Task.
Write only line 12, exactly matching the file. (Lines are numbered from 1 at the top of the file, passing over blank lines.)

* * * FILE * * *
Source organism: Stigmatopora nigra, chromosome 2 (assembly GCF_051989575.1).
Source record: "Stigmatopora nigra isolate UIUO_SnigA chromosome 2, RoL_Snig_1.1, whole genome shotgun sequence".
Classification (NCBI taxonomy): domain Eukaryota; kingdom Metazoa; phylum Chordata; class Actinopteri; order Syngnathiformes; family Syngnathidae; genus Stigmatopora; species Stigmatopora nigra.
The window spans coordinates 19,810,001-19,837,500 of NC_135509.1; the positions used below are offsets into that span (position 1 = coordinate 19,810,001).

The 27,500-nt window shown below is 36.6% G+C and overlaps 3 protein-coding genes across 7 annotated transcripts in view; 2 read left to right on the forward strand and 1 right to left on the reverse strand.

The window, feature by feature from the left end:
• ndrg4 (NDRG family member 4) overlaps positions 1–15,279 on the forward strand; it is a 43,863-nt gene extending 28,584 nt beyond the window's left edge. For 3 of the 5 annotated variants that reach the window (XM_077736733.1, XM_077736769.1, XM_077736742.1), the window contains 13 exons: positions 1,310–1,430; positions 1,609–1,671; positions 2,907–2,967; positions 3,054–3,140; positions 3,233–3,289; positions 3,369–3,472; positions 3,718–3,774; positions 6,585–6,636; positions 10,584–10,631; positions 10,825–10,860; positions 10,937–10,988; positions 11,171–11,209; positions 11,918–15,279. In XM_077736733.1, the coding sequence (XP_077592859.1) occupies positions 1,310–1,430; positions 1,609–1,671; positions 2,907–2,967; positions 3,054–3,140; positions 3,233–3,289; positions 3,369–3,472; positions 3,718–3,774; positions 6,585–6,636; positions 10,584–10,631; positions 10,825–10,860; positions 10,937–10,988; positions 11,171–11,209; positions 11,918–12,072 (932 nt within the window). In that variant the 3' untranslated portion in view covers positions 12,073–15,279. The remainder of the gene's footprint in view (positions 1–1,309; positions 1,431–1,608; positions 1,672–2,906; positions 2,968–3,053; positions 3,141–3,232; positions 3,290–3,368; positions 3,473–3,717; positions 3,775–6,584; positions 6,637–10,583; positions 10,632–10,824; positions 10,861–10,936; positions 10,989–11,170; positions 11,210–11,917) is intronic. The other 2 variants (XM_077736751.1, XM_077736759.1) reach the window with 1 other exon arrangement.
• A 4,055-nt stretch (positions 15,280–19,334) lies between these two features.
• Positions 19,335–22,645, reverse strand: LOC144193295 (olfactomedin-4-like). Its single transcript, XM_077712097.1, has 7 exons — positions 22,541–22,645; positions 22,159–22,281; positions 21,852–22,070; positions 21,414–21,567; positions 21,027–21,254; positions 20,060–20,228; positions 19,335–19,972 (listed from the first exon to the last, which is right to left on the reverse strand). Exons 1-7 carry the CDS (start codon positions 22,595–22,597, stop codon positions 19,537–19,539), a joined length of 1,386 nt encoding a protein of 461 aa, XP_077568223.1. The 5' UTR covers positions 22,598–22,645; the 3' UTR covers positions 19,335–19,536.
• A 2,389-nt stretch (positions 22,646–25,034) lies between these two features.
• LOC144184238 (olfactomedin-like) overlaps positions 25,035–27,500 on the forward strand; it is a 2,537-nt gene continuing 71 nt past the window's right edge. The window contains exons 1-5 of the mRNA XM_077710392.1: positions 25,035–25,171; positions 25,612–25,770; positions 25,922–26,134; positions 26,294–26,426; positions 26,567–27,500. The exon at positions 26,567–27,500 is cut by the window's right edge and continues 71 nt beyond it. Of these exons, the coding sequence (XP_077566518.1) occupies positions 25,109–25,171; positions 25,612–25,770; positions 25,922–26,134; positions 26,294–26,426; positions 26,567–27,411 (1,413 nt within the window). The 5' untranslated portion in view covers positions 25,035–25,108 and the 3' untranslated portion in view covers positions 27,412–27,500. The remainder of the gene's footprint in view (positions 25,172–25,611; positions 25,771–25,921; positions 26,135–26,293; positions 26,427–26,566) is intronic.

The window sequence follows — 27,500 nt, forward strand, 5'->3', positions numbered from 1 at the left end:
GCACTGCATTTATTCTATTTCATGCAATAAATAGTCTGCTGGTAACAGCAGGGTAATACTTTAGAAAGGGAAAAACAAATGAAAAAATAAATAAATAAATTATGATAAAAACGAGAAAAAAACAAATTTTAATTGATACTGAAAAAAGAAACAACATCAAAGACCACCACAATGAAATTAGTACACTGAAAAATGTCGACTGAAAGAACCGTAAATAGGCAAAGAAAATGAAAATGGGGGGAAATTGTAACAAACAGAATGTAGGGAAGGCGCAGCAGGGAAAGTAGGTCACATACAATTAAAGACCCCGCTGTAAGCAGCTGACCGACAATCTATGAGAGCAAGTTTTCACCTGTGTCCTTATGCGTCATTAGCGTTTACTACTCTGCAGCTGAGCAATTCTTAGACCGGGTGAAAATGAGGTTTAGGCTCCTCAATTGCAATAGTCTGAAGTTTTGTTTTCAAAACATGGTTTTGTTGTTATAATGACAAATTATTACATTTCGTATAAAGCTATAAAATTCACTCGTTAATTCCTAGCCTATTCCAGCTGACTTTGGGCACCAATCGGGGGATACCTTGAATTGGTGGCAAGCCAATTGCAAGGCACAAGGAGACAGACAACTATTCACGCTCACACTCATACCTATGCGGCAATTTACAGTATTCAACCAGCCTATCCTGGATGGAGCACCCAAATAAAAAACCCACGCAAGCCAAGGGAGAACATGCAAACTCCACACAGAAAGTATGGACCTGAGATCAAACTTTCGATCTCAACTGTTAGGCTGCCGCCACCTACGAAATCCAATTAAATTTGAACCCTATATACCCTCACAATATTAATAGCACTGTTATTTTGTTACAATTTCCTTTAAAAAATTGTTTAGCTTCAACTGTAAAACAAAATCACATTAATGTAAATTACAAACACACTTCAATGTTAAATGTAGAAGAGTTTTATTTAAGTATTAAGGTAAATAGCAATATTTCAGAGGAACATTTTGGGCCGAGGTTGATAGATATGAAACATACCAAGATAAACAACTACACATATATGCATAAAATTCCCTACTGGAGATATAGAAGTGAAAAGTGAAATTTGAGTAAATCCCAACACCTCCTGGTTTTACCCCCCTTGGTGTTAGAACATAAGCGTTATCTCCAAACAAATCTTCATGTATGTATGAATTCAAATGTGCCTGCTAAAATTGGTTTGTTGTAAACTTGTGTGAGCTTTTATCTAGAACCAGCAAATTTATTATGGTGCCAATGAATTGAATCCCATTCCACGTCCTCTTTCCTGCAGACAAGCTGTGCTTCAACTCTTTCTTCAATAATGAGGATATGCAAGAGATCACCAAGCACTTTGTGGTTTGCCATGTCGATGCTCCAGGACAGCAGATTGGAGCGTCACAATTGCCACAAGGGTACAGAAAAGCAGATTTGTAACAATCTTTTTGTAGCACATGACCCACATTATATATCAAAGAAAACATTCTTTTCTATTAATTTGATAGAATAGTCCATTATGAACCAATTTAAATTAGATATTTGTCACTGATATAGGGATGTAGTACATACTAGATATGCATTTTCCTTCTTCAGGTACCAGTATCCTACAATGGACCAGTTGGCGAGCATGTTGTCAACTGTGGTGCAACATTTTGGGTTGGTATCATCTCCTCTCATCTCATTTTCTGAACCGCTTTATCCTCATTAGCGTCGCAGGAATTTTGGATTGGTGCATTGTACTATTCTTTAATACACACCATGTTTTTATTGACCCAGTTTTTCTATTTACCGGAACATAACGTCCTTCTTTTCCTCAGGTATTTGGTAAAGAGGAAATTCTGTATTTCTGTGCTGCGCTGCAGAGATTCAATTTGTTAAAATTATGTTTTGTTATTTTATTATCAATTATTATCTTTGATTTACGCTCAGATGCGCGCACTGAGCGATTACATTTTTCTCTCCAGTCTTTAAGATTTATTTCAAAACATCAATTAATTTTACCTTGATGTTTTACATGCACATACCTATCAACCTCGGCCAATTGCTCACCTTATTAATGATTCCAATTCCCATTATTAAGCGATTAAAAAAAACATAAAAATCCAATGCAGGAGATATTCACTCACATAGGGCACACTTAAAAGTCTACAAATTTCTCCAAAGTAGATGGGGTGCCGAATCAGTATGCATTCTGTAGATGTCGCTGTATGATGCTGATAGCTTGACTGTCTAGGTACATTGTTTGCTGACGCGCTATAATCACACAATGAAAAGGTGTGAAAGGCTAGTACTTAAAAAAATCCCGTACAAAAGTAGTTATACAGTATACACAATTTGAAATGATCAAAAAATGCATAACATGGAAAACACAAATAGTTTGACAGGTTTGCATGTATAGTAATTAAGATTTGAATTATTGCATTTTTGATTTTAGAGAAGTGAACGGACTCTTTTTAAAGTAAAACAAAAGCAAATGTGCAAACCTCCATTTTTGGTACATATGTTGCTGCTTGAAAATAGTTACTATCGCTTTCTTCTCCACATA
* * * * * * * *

The window sequence follows — 27,500 nt, forward strand, 5'->3', positions numbered from 1 at the left end: